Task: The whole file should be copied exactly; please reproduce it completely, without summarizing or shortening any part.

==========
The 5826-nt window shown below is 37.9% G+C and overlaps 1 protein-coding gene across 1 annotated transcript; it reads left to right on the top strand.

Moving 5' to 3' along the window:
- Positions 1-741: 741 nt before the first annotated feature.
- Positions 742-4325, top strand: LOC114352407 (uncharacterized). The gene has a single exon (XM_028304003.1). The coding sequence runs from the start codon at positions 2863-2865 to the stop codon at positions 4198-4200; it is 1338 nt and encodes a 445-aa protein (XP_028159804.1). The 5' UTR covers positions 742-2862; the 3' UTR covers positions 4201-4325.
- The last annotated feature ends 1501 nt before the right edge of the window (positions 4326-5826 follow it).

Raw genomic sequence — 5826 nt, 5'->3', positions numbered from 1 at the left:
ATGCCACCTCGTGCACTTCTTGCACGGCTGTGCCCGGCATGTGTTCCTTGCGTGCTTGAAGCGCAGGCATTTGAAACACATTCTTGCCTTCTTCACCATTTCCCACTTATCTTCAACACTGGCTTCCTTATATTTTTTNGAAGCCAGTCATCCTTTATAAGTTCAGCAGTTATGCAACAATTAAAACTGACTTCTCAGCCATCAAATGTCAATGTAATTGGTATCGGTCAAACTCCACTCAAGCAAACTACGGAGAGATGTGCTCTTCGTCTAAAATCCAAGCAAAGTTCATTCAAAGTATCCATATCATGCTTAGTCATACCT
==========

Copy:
The 5826-nt window shown below is 37.9% G+C and overlaps 1 protein-coding gene across 1 annotated transcript; it reads left to right on the top strand.

Moving 5' to 3' along the window:
- Positions 1-741: 741 nt before the first annotated feature.
- Positions 742-4325, top strand: LOC114352407 (uncharacterized). The gene has a single exon (XM_028304003.1). The coding sequence runs from the start codon at positions 2863-2865 to the stop codon at positions 4198-4200; it is 1338 nt and encodes a 445-aa protein (XP_028159804.1). The 5' UTR covers positions 742-2862; the 3' UTR covers positions 4201-4325.
- The last annotated feature ends 1501 nt before the right edge of the window (positions 4326-5826 follow it).

Raw genomic sequence — 5826 nt, 5'->3', positions numbered from 1 at the left:
ATGCCACCTCGTGCACTTCTTGCACGGCTGTGCCCGGCATGTGTTCCTTGCGTGCTTGAAGCGCAGGCATTTGAAACACATTCTTGCCTTCTTCACCATTTCCCACTTATCTTCAACACTGGCTTCCTTATATTTTTTNGAAGCCAGTCATCCTTTATAAGTTCAGCAGTTATGCAACAATTAAAACTGACTTCTCAGCCATCAAATGTCAATGTAATTGGTATCGGTCAAACTCCACTCAAGCAAACTACGGAGAGATGTGCTCTTCGTCTAAAATCCAAGCAAAGTTCATTCAAAGTATCCATATCATGCTTAGTCATACCT